Comprehensive coordination chemistry II vol 9

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Introduction to Volume This volume aims to give as complete a coverage of the real and possible applications of coordination complexes as is possible in a single volume It is far more wide-ranging in its coverage than the related volume on ‘applications’ in the first edition of CCC (1987) The chapters cover the following areas: (i) use of coordination complexes in all types of catalysis (Chapters 1–11); (ii) applications related to the optical properties of coordination complexes, which covers fields as diverse as solar cells, nonlinear optics, display devices, pigments and dyes, and optical data storage (Chapters 12–16); (iii) hydrometallurgical extraction (Chapter 17); (iv) medicinal and biomedical applications of coordination complexes, including both imaging and therapy (Chapters 18–22); and (v) use of coordination complexes as precursors to semiconductor films and nanoparticles (Chapter 23) As such, the material in this volume ranges from solid-state physics to biochemistry There are a few points to make about the extent and depth of the coverage of material in this volume First, the sheer quantity of material involved necessarily limits the depth of the coverage To take a single example, the use of metal complexes as catalysts for carbonylation reactions is a subject worth a large book in its own right, and covering it in a few tens of pages means that the focus is on recent examples which illustrate the scope of the subject rather than covering encyclopedically all of the many thousands of references on the subject which have appeared since CCC (1987) was published Accordingly the general emphasis of this volume is on breadth rather than depth, with all major areas in which coordination complexes have practical applications being touched on, and extensive citations to more detailed and larger reviews, monographs, and books where appropriate Secondly, many of the chapters contain material which – if a strict definition is applied – is not coordination chemistry, but whose inclusion is necessary to allow a proper picture of the field to be given A great deal of license has been taken with the division between ‘‘coordination’’ and ‘‘organometallic’’ complexes; the formal distinction for the purposes of this series is that if more than 50% of the bonds are metal–carbon bonds then the compound is organometallic However, during a catalytic cycle the numbers of metal–carbon and metal–(other ligand) bonds changes from step to step, and it often happens that a catalyst precursor is a ‘‘coordination complex’’ (e.g., palladium(II) phosphine halides, to take a simple example) even when the important steps in the catalytic cycle involve formation and cleavage of M–C bonds Likewise, many of the volatile molecules described in Chapter 23 as volatile precursors for MOCVD are organometallic metal alkyls; but they can be purified via formation of adducts with ligands such as bipyridine or diphosphines, and it would be artificial to exclude them and cover only ‘‘proper’’ coordination complexes such as diketonates and dithiocarbamates In other fields, Chapter 15, which describes the use of phosphors in display devices, includes a substantial amount of solid-state chemistry (of doped mixed-metal oxides, sulfides, and the like) as well as coordination chemistry; Chapter 13 describes how a CD-R optical disk functions as a prelude to describing the metal complexes used as dyes for recording the information So, some of the material in the volume is peripheral to coordination chemistry; but all of it is material that will be of interest to coordination chemists Thirdly, some obvious applications of coordination chemistry are omitted from this volume if they are better treated elsewhere This is the case when a specific application is heavily associated with one particular element or group of elements, to the extent that the application is more appropriately discussed in the section on that element Essentially all of the coordination chemistry of technetium, for example, relates to its use in radioimmunoimaging; inclusion of this in Chapter 20 of this volume would have left the chapter on technetium in Volume almost empty For the same reason, the applications of actinide coordination complexes to purification, recovery, xv xvi Introduction to Volume and extraction processes involving nuclear fuel are covered in Volume 2, as this constitutes a major part of the coordination chemistry of the actinides In conclusion, it is hoped that this volume will be a stimulating and valuable resource for readers who are interested to see just how wide is the range of applications to which coordination chemistry can be put If nothing else it will help to provide an answer to the eternally irritating question which academics get asked at parties when they reveal what they for a living: ‘‘But what’s it for?’’ M D Ward Bristol, UK February 2003 COMPREHENSIVE COORDINATION CHEMISTRY II From Biology to Nanotechnology Second Edition Edited by J.A McCleverty, University of Bristol, UK T.J Meyer, Los Alamos National Laboratory, Los Alamos, USA Description This is the sequel of what has become a classic in the field, Comprehensive Coordination Chemistry The first edition, CCC-I, appeared in 1987 under the editorship of Sir Geoffrey Wilkinson (Editor-in-Chief), Robert D Gillard and Jon A McCleverty (Executive Editors) It was intended to give a contemporary overview of the field, providing both a convenient first source of information and a vehicle to stimulate further advances in the field The second edition, CCC-II, builds on the first and will survey developments since 1980 authoritatively and critically with a greater emphasis on current trends in biology, materials science and other areas of contemporary scientific interest Since the 1980s, an astonishing growth and specialisation of knowledge within coordination chemistry, including the rapid development of interdisciplinary fields has made it impossible to provide a totally comprehensive review CCC-II provides its readers with reliable and informative background information in particular areas based on key primary and secondary references It gives a clear overview of the state-of-the-art research findings in those areas that the International Advisory Board, the Volume Editors, and the Editors-in-Chief believed to be especially important to the field CCC-II will provide researchers at all levels of sophistication, from academia, industry and national labs, with an unparalleled depth of coverage Bibliographic Information 10-Volume Set - Comprehensive Coordination Chemistry II Hardbound, ISBN: 0-08-043748-6, 9500 pages Imprint: ELSEVIER Price: USD 5,975 EUR 6,274 Books and electronic products are priced in US dollars (USD) and euro (EUR) USD prices apply world-wide except in Europe and Japan.EUR prices apply in Europe and Japan See also information about conditions of sale & ordering procedures - cws_home/622954/conditionsofsale, and links to our regional sales offices contact.cws_home/regional GBP 4,182.50 030/301 Last update: 10 Sep 2005 Volumes Volume 1: Fundamentals: Ligands, Complexes, Synthesis, Purification, and Structure Volume 2: Fundamentals: Physical Methods, Theoretical Analysis, and Case Studies Volume 3: Coordination Chemistry of the s, p, and f Metals Volume 4: Transition Metal Groups - Volume 5: Transition Metal Groups and Volume 6: Transition Metal Groups - 12 Volume 7: From the Molecular to the Nanoscale: Synthesis, Structure, and Properties Volume 8: Bio-coordination Chemistry Volume 9: Applications of Coordination Chemistry Volume 10: Cumulative Subject Index 10-Volume Set: Comprehensive Coordination Chemistry II COMPREHENSIVE COORDINATION CHEMISTRY II Volume 9: Applications of Coordination Chemistry Edited by M.D Ward Contents Metal complexes as catalysts for polymerization reactions (V Gibson, E.L Marshall) Metal complexes as hydrogenation catalysts (C Pettinari, D Martini, F Marchetti) Metal complexes as catalysts for addition of carbon monoxide (P.W.N M van Leeuwen, C Claver) Metal complexes as catalysts for oxygen, nitrogen and carbon-atom transfer reactions (Tsutomu Katsuki) Metal complexes as catalysts for H-X (X = B,CN, Si, N, P) addition to CC multiple bonds (M Whittlesey) Metal complexes as catalysts for C-C cross-coupling reactions (I Beletskaya, A.V Cheprakov) Metal complexes as catalysts for carbon-heteroatom cross-coupling reactions (J.F Hartwig) Metal complexes as Lewis acid catalysts in organic synthesis (S Kobayashi et al.) Supported metal complexes as catalysts (A Choplin, F Quignard) Electrochemical reactions catalyzed by transition metal complexes (A Deronzier, J-C Moutet) Combinatorial methods in catalysis by metal complexes (M.T Reetz) Metal complexes as speciality dyes and pigments (P Gregory) Metal complexes as dyes for optical data storage and electrochromic materials (R.J Mortimer, N.M Rowley) Non-linear optical properties of metal complexes (B Coe) Metal compounds as phosphors (J Silver) Conversion and storage of solar energy using dye-sensitized nanocrystalline TiO2 cells (M Gratzel, Md.K Nazeeruddin) Metal complexes for hydrometallurgy and extraction (P.A Tasker et al.) Metal complexes as drugs and chemotherapeutic agents (N Farrell) Metal complexes as MRI contrast enhancement agents (A.E Merbach et al.) Radioactive metals in imaging and therapy (S Jurisson et al.) Fluorescent complexes for biomedical applications (S Faulkner, J Matthews) Metal complexes for photodynamic therapy (R Bonnett) Coordination complexes as precursors for semiconductor films and nanoparticles (P.O'Brien, N.Pickett) 9.1 Metal Complexes as Catalysts for Polymerization Reactions V C GIBSON and E L MARSHALL Imperial College, London, UK 9.1.1 INTRODUCTION 9.1.2 OLEFIN POLYMERIZATION Introduction Catalyst Survey Group metallocene catalysts Group non-metallocenes Group and rare earth metal catalysts Group metal catalysts Group metal catalysts Group metal catalysts Group metal catalysts Group 10 metal catalysts Main group metal catalysts 9.1.3 POLYMERIZATION OF STYRENES Introduction Coordinative Polymerization of Styrenes Atom Transfer Radical Polymerization of Styrenes 9.1.4 POLYMERIZATION OF ACRYLATES Introduction Anionic Initiators of the group 1, 2, and Metals Well-defined Magnesium and Aluminum Initiators Lanthanide Initiators Early Transition Metal Initiators Atom Transfer Radical Polymerization 9.1.5 RING-OPENING METATHESIS POLYMERIZATION OF CYCLIC ALKENES Introduction Titanacyclobutanes Group Metal Initiators Ruthenium Initiators Acyclic Diene Metathesis 9.1.6 RING-OPENING POLYMERIZATION OF CYCLIC ESTERS Introduction General Features of Lactone Polymerization Aluminum-based Initiators Zinc–Aluminum Oxo-alkoxide Initiators Magnesium and Zinc Initiators Calcium Initiators Tin Initiators Iron Initiators Yttrium and Rare-earth Initiators Titanium and Zirconium Initiators 9.1.7 RING-OPENING POLYMERIZATION OF EPOXIDES Introduction Tetraphenylporphyrin Aluminum and Zinc Initiators Non-porphyrinato Aluminum Initiators 2 3 11 12 13 14 15 15 17 18 18 18 20 23 23 23 24 26 27 29 29 29 29 30 33 36 36 36 37 37 42 42 43 44 45 46 51 52 52 52 54 Metal Complexes as Catalysts for Polymerization Reactions Copolymerization of Epoxides and Carbon Dioxide Copolymerization of Epoxides and Aziridines with Carbon Monoxide 9.1.8 OTHER LIVING COORDINATION POLYMERIZATIONS ROP of N-carboxyanhydrides and -lactams Polymerization of Isocyanates and Guanidines 9.1.9 REFERENCES 9.1.1 54 57 58 58 58 59 INTRODUCTION The period since the mid 1980s has seen a tremendous growth in the use of coordination complexes to catalyze chain growth polymerization processes One of the main advances has been a move away from ill-defined catalysts, where relatively little is understood about the influence of the metal coordination environment on monomer insertion, to precisely defined single-site catalysts where macromolecular parameters such as molecular weight and molecular weight distribution, and microstructural features such as tacticity and monomer placement, can be controlled through the nature of the ligand donor atoms and their attendant substituents For many metal-mediated polymerization reactions it has proved possible to control the kinetics of chain propagation vs chain transfer or chain termination to an extent that ‘‘living’’ polymerizations can be achieved This has made accessible a plethora of new materials with novel topologies and micro- and macro-structural architectures The following sections outline the important advances in polymerization catalyst technology for a number of polymerization mechanisms and polymer types Where the emphasis is placed on stereoselective polymerizations, the r and m notation is employed Two adjacent stereocenters of the same configuration are said to form a meso (or m) dyad, whereas a racemic, r dyad contains two centers of opposing stereochemistries If a polymer contains all m junctions, i.e., -RRRRRR- or -SSSSSS-, then it is termed isotactic, whereas a perfectly syndiotactic polymer possesses all r dyads, i.e., -RSRSRS- Different tacticities are often distinguishable by NMR spectroscopy, with the level of detail dependent upon the polymer type 9.1.2 OLEFIN POLYMERIZATION Introduction The transition metal catalyzed polymerization of ethylene was first reported by Ziegler in 1955 using a mixture of TiCl4 and Et2AlCl1,2 and was quickly followed by Natta’s discovery of the stereoselective polymerization of propylene.3,4 Polyolefins have since become the most widely produced family of synthetic polymers, the vast majority being produced using heterogeneous Ziegler systems, e.g., TiCl4/MgCl2/Et3Al However, during the 1980s interest grew in the use of well-defined homogeneous catalysts, largely stimulated by the discovery that group metallocenes, in combination with methylaluminoxane (MAO) cocatalyst, afford exceptionally high activities and long-lived polymerization systems More recently, attention has turned towards non-metallocene polymerization catalysts, partly to avoid the growing patent minefield in group cyclopentadienyl systems, but also to harness the potential of other metals to polymerize ethylene on its own and with other monomers A number of reviews have outlined the key developments in molecular olefin polymerization catalyst systems.5–15 Due to the importance of group metallocenes to the development of the field, we include here a brief outline of some of their key features The majority of this section, however, is devoted to advances in non-metallocene catalyst systems Where necessary, catalyst activities have been converted into the units g mmolÀ1 hÀ1 barÀ1 for gaseous monomers such as ethylene and propylene, and g mmolÀ1 hÀ1 for reactions carried out in liquid -olefins such as 1-hexene Activities are classified as very high (>1,000), high (1,000–100), moderate (100–10), low (10–1) and very low ( NCSÀ > H2O > NCN2À > ClÀ The red shift of the absorption maxima in complexes (19) and (20), containing 4,40 -dicarboxy-2,20 -biquinoline (dcbiq) instead of 4,40 -dicarboxy-2,20 -bipyridine (dcbpy) as acceptor ligand, is due to the low energy of the * orbitals of 4,40 -dicarboxy-2,20 -biquinoline The resonance Raman spectra of these complexes for excitation at 568 nm show predominantly bands associated with the dcbpy and dcbiq ligands indicating that the lowest excited state is a ruthenium to dcbpy or dcbiq MLCT state.44–46 Conversion and Storage of Solar Energy using Dye-sensitized Nanocrystalline TiO2 Cells 731 Energy Ligand π * π * tuning orbitals ∆E ∆E ∆E Metal t2g orbitals t2g tuning [Ru(dcbpy)3]2+ [Ru(dcbiq)3]2+ [Ru(dcbpy)2(phpy)]+ Figure Tuning of HOMO (t2g) and LUMO (*) orbital energy in various ruthenium polypyridyl complexes (Hphpy ¼ 2-phenylpyridine) The spectral properties of ruthenium polypyridyl complexes can also be tuned by introducing nonchromophoric donor ligands such as NCSÀ, which destabilizes the metal t2g orbitals A comparison of the visible absorption spectra of complexes ((21)–(24)), where the number of nonchromophoric ligands is varied from one to three, shows that the most intense MLCT transition maxima are at 500, 535, 570, and 620 nm, respectively The 70 nm red shift in complex (23) compared to complex (21) is due to an increase in the energy of the metal t2g orbitals caused by introducing the nonchromophoric ligands Complex (24) shows an absorption maximum at 620 nm, and the 50 nm red shift of complex (24) compared to complex (23) reflects the extent of decrease in the LUMO energy, due to substitution of three carboxylic acid groups at the 4,40 ,400 -positions of 2,20 :60 ,200 -terpyridine compared to unsubstituted terpyridine.29,47,48 In an effort to tune further the spectral responses of the ruthenium complexes containing polypyridyl ligands, several groups have explored the influence of the position of the carboxylic acid substituents.49–51 Comparison of complexes ((25)–(28)) shows the extent HOMO and LUMO tuning The lowest MLCT absorption maximum of complex (25) is at 510 nm in ethanol By substituting two carboxylic acid groups at the 4,40 -positions of the 2,2-bipyridine ligands in (22), the MLCT maximum was red-shifted to 535 nm However, on substitution at the 5,50 positions of 2,20 -bipyridine in (26), the absorption maximum shifted further into the red (580 nm) In contrast, the MLCT maximum was blue shifted (500 nm) by substituting at the 6,60 positions of 2, 20 -bipyridine, in (27) The enhanced red response of complexes containing the 5,50 -dicarboxylic acid-2,20 -bipyridine ligand is due to a decrease in the energy of the * orbitals, which makes them attractive as sensitizers for nanocrystalline TiO2 films Bignozzi and co-workers found that the IPCE of complexes having the 5,50 -dicarboxylic acid-2,20 -bipyridine ligands were lower than the analogous complexes that contain 4,40 -dicarboxylic acid-2,20 -bipyridine.49 They rationalized the low efficiency of these sensitizers containing 5,50 -dicarboxylic acid-2,20 -bipyridine ligands in terms of low excited state redox potentials In search of new sensitizers that absorb strongly in the visible region of the spectrum, Arakawa and co-workers have developed several sensitizers based on 1,10-phenanthroline ligands Among these new compounds, (29) and (30) are noteworthy; they show an intense and broad MLCT absorption band at 525 nm in ethanol The energy levels of the LUMO and HOMO for (29) were estimated to be À1.02 and 0.89 eV vs SCE, respectively, which are slightly more positive than those of the sensitizer (22) These sensitizers, when anchored onto a TiO2 surface, yield more than 85% photon to electron injection efficiencies.8,52,53 732 Conversion and Storage of Solar Energy using Dye-sensitized Nanocrystalline TiO2 Cells HO2C [+] NCN HO2C N N Y N N Ru N N N N HO2C N HO2C N N (19) Y = NCS– (20) Y = Cl– (18) CO2H [+] HO2C N N N N N Ru NCS NCS N N HO2C NCS HO2C (22) (21) [–] NCS N [–] HO2C NCS N NCS NCS Ru Ru NCS N CO2H N Ru N N N N Ru N NCS N N HO2C CO2H (24) (23) HO2C HO2C N N N N Ru Ru NCS N NCS (25) N N NCS N NCS CO2H (26) CO2H Conversion and Storage of Solar Energy using Dye-sensitized Nanocrystalline TiO2 Cells 733 Osmium Complexes Although there are a large number of osmium polypyridyl complexes, very few have been used as sensitizers in dye-sensitized solar cells Osmium complexes have several advantages compared to their ruthenium analogues: in particular, osmium has a stronger ligand field splitting compared to ruthenium, and the spin–orbit coupling leads to excellent response in the red region by enhancing the intensity of the ‘‘forbidden’’ singlet-triplet MLCT transitions.54 Heimer et al found that the complex (31) is extremely stable under irradiation in a homogeneous aqueous solution compared to the analogous ruthenium complex.55 The greater photostability for osmium is consistent with a stronger crystal field splitting of the metal d-orbitals, which inhibits efficient population of d-d excited states Lewis and co-workers have developed osmium-based sensitizers (31) and (32), and found nearly 80% incident monochromatic photon-to-current conversion efficiencies.56 MLCT Transitions in Geometrical Isomers Isomerization is another approach for tuning the spectral properties of metal complexes.57–59 The UV–vis absorption spectrum of the trans-dichloro complex (35) in DMF solution shows at least three MLCT absorption bands in the visible region at 690, 592, and 440 nm Alternatively, the cis-dichloro complex (33) in DMF solution shows only two distinct broadbands in the visible region at 590 and 434 nm, assigned as MLCT transitions The lowest energy MLCT band in the trans-complexes ((35)–(37)) is significantly red shifted compared to that in the corresponding cis- complexes ((22), (33), (34)) (Figure 9) This red shift is due to stabilization of the LUMO of the dcbpy ligand in the trans species relative to the cis species The red shift (108 nm) of the lowest energy MLCT absorption of the trans-dichloro complex (35) compared that of the trans-dithiocyanato complex (37) is due to the strong -donor property of the ClÀ ligand compared to NCSÀ The chloride ligands cause destabilization of the metal t2g orbitals, raising them in energy closer to the ligand * orbitals, resulting in lower energy MLCT transitions Sensitizers Containing Functionalized Hybrid Tetradentate Ligands The main drawback of the trans complexes discussed above is their thermal and photo-induced isomerization back to the cis configuration In an effort to stabilize the trans configuration of an octahedral ruthenium complex, and integrate the concepts of donor and acceptor ligands in a single complex, Renouard et al have developed functionalized hybrid tetradentate ligands and their ruthenium complexes ((38)–(47)).60 In these complexes the donor units of the tetradentate ligand (benzimidazole in (38) and (39) and tert-butylpyridine in (40) and (41)) tune the metal t2g orbital energies, and the acceptor units (methoxycarbonyl) tune the * molecular orbital energies The use of a tetradentate ligand will inhibit the trans- to cis-isomerization process The axial coordination sites are used further to fine-tune the spectral and redox properties, and to stabilize the hole that is being generated on the metal, after injection of an electron into the conduction band 0.8 Absorbance 0.6 0.4 (22) (37) 0.2 0.0 300 400 500 600 λ(nm) 700 800 Figure UV–visible absorption spectra of the complexes (22) and (37) in ethanol solution at room temperature 734 Conversion and Storage of Solar Energy using Dye-sensitized Nanocrystalline TiO2 Cells HO2C HO2C HO2C CO2H N N Ru NCS N N N N N CO2H CN N NCS CN CO2H CO2H (27) (28) CO2H HO2C CO2H CO2H N N HO2C N N N Ru NCS NCS NCS (29) (30) CO2H HO2C N Os Os CN N CO2H N N N N [2+] CO2H N N N CN HO2C NCS N CO2H HO2C N Ru N HO2C CO2H Ru N HO2C (31) CO2H CO2H (32) CO2H HO2C HO2C CO2H N Ru Ru HO2C N N X N N N N N X (33) X = Cl– (34) X = H2O CO2H X HO2C X (35) X = Cl– (36) X = H2O (37) X = NCS– CO2H Conversion and Storage of Solar Energy using Dye-sensitized Nanocrystalline TiO2 Cells 735 The trans-dichloro and dithiocyanate complexes show MLCT transitions in the entire visible and near IR region The lowest energy MLCT transition band of the trans-dichloro complexes is around 700 nm in DMF solution, and the complexes show weak and broad emission signals above 950 nm The absorption and emission maxima of the trans-dithiocyanate complexes are blue shifted compared to its trans-dichloro analogues due to the strong  acceptor property of the NCSÀ ligands compared to ClÀ, which is consistent with the electrochemical properties of these complexes The RuIII/II redox potentials of the thiocyanate complexes were more positive (by %350 mV) than those of the corresponding dichloro complexes This is in good agreement with the Ligand Electrochemical Parameters scale, according to which the potential of the RuIII/II couple in the thiocyanate complex should be $340 mV more positive than in the analogous dichloride complex.61 The iox/ired peak current is substantially greater than unity due to the oxidation of the thiocyanate ligand subsequent to the oxidation of the ruthenium(II) center The electronic spectrum of (38) was calculated by intermediate neglect of differential overlay (INDO/S) and compared with the experimental data Geometry optimization of (38) produced a structure with C2-point group symmetry The three HOMOs (HOMO, HOMO-1, and HOMO-2) for complex (38) are mostly formed from 4d(Ru) orbitals and their contribution ranges from 52% to 84% The dyz Ru orbital is directed toward the tetradentate ligand and coupled to the -orbitals of the ligand, and is thereby delocalized to a greater extent than the other d(t2g) orbitals The LUMOs are almost entirely localized on the ligand (Figure 10) Extensive -back-donation between metal 4d and ligand * orbitals is observed Complex (45) when anchored on a TiO2 layer shows an IPCE of 75%, yielding a current density of 18 mA cmÀ2 under standard AM 1.5 sunlight.60 Hydrophobic Sensitizers An important aspect of dye-sensitized solar cells is water-induced desorption of the sensitizer from the surface Extensive efforts have been made to overcome this problem by introducing hydrophobic properties in the ligands Complexes that contain hydrophobic ligands ((48)–(53)) have several advantages compared to cis-dithiocyanato-bis(2,20 -bipyridyl-4,40 -dicarboxylate)ruthenium(II) (22): (i) The ground state pKa is higher due to acceptor and donor properties of the 4, 40 -dicarboxylic acid and the hydrophobic ligand, respectively (ii) The dye uptake onto the TiO2 surface is enhanced significantly, because of the increased ground state pKa, and the decreased charge on the complex (only two ionizable carboxylic acid units instead of four) (iii) The long aliphatic chains interact laterally and decrease the back electron transfer to the oxidized redox couple (see Section (iv) The hydrophobicity of the ligand increases the stability of solar cell towards waterinduced desorption Figure 10 Pictures of the frontier orbitals of the complex (38) 736 Conversion and Storage of Solar Energy using Dye-sensitized Nanocrystalline TiO2 Cells MeO2C CO2Me MeO2C CO2Me X N HN N X NH Ru N N N X N Ru N N Y N (38) X = Cl– X (39) X = NCS– (40) X = Cl–, Y = tBu (41) X = NCS–, Y = tBu (42) X = Cl– Y = H (43) X = NCS–, Y = H MeO HO2C OMe CO2H X N X N N Ru N N Ru N N X N X (44) X = Cl– (46) X = Cl– (45) X = NCS– (47) X = NCS– X HO2C X N N N Ru NCS N HO2C NCS (48) X = Me (49) X = tBu (50) X = C6H13 (51) X = C9H19 (52) X = C13H27 (53) X = C16H33 Conversion and Storage of Solar Energy using Dye-sensitized Nanocrystalline TiO2 Cells 737 The photocurrent action spectra of these complexes show broad features covering a large part of visible spectrum, and display a maximum at around 550 nm, where the incident monochromatic IPCE exceeds 85% These hydrophobic complexes show excellent stability towards waterinduced desorption when used as CT photosensitizers in nanocrystalline TiO2-based solar cells.62 The rate of electron transport in dye-sensitized solar cells is a major element of the overall efficiency of the cells The electrons injected into the conduction band from the excited state of the dye can traverse the TiO2 network and can be collected at the transparent conducting glass, or can react either with oxidized dye molecules or with the oxidized redox couple (recombination) The reaction of injected electrons in the conduction band with the oxidized redox mediator (I3À) gives undesirable dark currents, reducing significantly the charge-collection efficiency, and thereby decreasing the total efficiency of the cell (Figure 11) Several groups have tried to reduce the recombination reaction by using sophisticated device architecture such as composite metal oxides with different band gaps as the semiconductor.63,64 Gregg et al have examined surface passivation by deposition of insulating polymers.65 We have used additional spacer units between the dye and the TiO2 surface to reduce the recombination reaction, but with little success (Nazeeruddin et al personal observations) Nevertheless, by using TiO2 films containing hydrophobic sensitizers that contains long aliphatic chains ((50)–(53)) the recombination reaction was suppressed considerably The most likely explanation for the reduced dark current is that the long chains of the sensitizer interact laterally to form an aliphatic network as shown in Scheme 1, thereby preventing triiodide from reaching the TiO2 surface Near IR Sensitizers Phthalocyanines possess intense absorption bands in the near-IR region and are known for their excellent stability, rendering them attractive for photovoltaic applications.66 They have been repeatedly tested in the past as sensitizers of wide band gap oxide semiconductors but gave poor incident photon-to-electric current conversion yields of under 1%, which is insufficient for solar cell applications.67–70 One of the reasons for such low efficiencies is aggregation of the dye on the TiO2 surface This association often leads to undesirable photophysical properties, such as self-quenching and excited state annihilation However, the advantage of this class of complexes is the near-IR response, which is very strong with extinction coefficients of close to 50,000 MÀ1 cmÀ1 at 650 nm, compared to the ruthenium polypyridyl complexes, which have much smaller extinction coefficients at this wavelength TiO2 (2) –1.0 S+/S∗ e– E / V vs SCE –0.6 –0.2 e– (1) (3) (5) I3–/I– 0.2 (6) 0.6 (4) S+/S 1.0 Figure 11 Illustration of the interfacial CT processes in a nanocrystalline dye-sensitized solar cell S / Sỵ/S* represent the sensitizer in the ground, oxidized and excited state, respectively Visible light absorption by the sensitizer (1) leads to an excited state, followed by electron injection (2) onto the conduction band of TiO2 The oxidized sensitizer (3) is reduced by the IÀ/I3À redox couple (4) The injected electrons into the conduction band may react either with the oxidized redox couple (5) or with an oxidized dye molecule (6) 738 Conversion and Storage of Solar Energy using Dye-sensitized Nanocrystalline TiO2 Cells TiO2 OOC NCS N NCS Ru N N N OOC e– I3– OOC N N N Ru NCS N OOC NCS Scheme (i) Ruthenium phthalocyanines The ruthenium phthalocyanine complex (54) shows a visible absorption band at 650 nm (" 49,000 MÀ1 cmÀ1) and a phosphorescence band at 895 nm The triplet state lifetime is 474 ns under anaerobic conditions The emission is entirely quenched when complex (54) is adsorbed onto a nanocrystalline TiO2 film The very efficient quenching of the emission of (54) was found to be due to the electron injection from the excited singlet/triplet state of the phthalocyanine into the conduction band of the TiO2.71 The photocurrent action spectrum, where the IPCE value is plotted as a function of wavelength, shows 60% IPCE with a maximum at around 660 nm (Figure 12) These are by far the highest conversion efficiencies obtained with phthalocyanine-type sensitizers It is fascinating to note that this class of dye injects electrons efficiently into the conduction band of TiO2, despite the fact that the orbitals of the axial pyridine ligands (bearing the carboxylate anchors) not participate in the phthalocyanine-based –* excitation which is responsible for the 650 nm absorption band This phenomenon shows that the electronic coupling of the excited state of the dye to the Ti (3d ) conduction band manifold is strong enough through this axial mode of attachment to render charge injection very efficient These results establish a new pathway for grafting dyes to oxide surfaces through axially attached pyridine ligands (ii) Phthalocyanines containing 3d metals Several zinc(II) and aluminum(III) phthalocyanine derivatives substituted with carboxylic acid and sulfonic acid groups were anchored to nanocrystalline TiO2 films and tested for their photovoltaic behavior.72,73 Interestingly, zinc(II)-2,9,16,23-tetracarboxyphthalocyanine (55) exhibited 45% monochromatic current conversion efficiency at 700 nm It is shown that electron injection to TiO2 occurs from the excited singlet state of the phthalocyanine derivatives The Conversion and Storage of Solar Energy using Dye-sensitized Nanocrystalline TiO2 Cells CO2H 739 CO2H CO2H N N N N N HO2C N Ru N N N N N N N N CO2H N N Zn N N HO2C HO2C CO2H (55) (54) [2+] CO2H HO2C HO2C CO2TBA N N Ru N N NCS N N Ru HO2C N N C N CN Ru NCS TBAO2C N N N N N N HO2C (TBA = tetrabutylammonium) CN C Ru N N N HO2C (57) (56) O N X X N N Ph N N N Co Ph Ph O P P Ru O O N N N X X N (58) X = Me (59) X = C4H9 (60) X = C13H27 O Ph P Ph Ph (61) O 740 Conversion and Storage of Solar Energy using Dye-sensitized Nanocrystalline TiO2 Cells Figure 12 Photocurrent action spectra of nanocrystalline TiO2 films sensitized by bis(3,4-dicarboxypyridine) RuII (1,4,8,11,15,18,22,25-octamethyl-phthalocyanin) (54) The incident photon to current conversion efficiency is plotted as a function of wavelength inherent problem of aggregation in this class of compounds is reduced considerably by introducing 4-tert-butylpyridine and 3 ,7 -dihydroxy-5 ... Coordination Chemistry Volume 10: Cumulative Subject Index 10-Volume Set: Comprehensive Coordination Chemistry II COMPREHENSIVE COORDINATION CHEMISTRY II Volume 9: Applications of Coordination Chemistry. .. and Volume 6: Transition Metal Groups - 12 Volume 7: From the Molecular to the Nanoscale: Synthesis, Structure, and Properties Volume 8: Bio -coordination Chemistry Volume 9: Applications of Coordination. .. Monoxide 9. 1.8 OTHER LIVING COORDINATION POLYMERIZATIONS 9. 1.8.1 ROP of N-carboxyanhydrides and -lactams 9. 1.8.2 Polymerization of Isocyanates and Guanidines 9. 1 .9 REFERENCES 9. 1.1 54 57 58 58 58 59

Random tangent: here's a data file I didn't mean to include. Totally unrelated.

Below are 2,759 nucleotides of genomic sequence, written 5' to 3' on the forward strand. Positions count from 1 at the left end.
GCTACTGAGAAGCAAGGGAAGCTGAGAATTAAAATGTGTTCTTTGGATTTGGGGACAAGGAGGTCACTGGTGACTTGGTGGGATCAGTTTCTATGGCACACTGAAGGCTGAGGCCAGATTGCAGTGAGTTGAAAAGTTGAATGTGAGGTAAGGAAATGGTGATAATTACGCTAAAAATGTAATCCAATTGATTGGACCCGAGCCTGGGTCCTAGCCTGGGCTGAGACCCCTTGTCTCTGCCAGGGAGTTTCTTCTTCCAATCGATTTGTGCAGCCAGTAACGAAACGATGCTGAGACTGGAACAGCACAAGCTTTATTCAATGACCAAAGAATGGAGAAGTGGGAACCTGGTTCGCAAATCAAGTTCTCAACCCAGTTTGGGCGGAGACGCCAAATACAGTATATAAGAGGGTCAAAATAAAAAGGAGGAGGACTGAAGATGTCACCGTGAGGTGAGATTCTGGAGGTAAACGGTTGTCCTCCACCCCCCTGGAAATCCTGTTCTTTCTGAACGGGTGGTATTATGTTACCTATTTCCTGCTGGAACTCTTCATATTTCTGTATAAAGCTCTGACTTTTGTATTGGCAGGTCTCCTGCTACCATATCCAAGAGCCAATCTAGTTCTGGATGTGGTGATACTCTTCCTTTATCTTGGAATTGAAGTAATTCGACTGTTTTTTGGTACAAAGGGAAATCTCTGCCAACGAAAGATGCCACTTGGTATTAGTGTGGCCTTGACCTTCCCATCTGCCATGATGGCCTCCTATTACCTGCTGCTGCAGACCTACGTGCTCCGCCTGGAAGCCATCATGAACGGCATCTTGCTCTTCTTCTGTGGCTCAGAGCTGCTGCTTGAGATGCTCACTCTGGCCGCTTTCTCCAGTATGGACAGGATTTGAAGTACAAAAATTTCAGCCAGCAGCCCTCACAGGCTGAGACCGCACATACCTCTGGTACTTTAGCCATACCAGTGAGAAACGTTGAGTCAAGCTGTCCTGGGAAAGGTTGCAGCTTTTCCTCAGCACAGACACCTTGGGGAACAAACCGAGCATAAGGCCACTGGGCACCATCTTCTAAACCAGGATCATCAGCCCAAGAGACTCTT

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Xem thêm: Comprehensive coordination chemistry II vol 9 , Comprehensive coordination chemistry II vol 9 , Immobilization studies (see also Chapter 9.9), 4 Metal Complexes as Catalysts for Oxygen, Nitrogen, and Carbon-atom Transfer Reactions, 5 Metal Complexes as Catalysts for H-X (X=B, CN, Si, N, P) Addition to CC Multiple Bonds, BBR3464. A trinuclear platinum clinical agent, Site-specific intrastrand and interstrand cross-links of BBR3464. Bending, protein recognition and nucleotide excision repair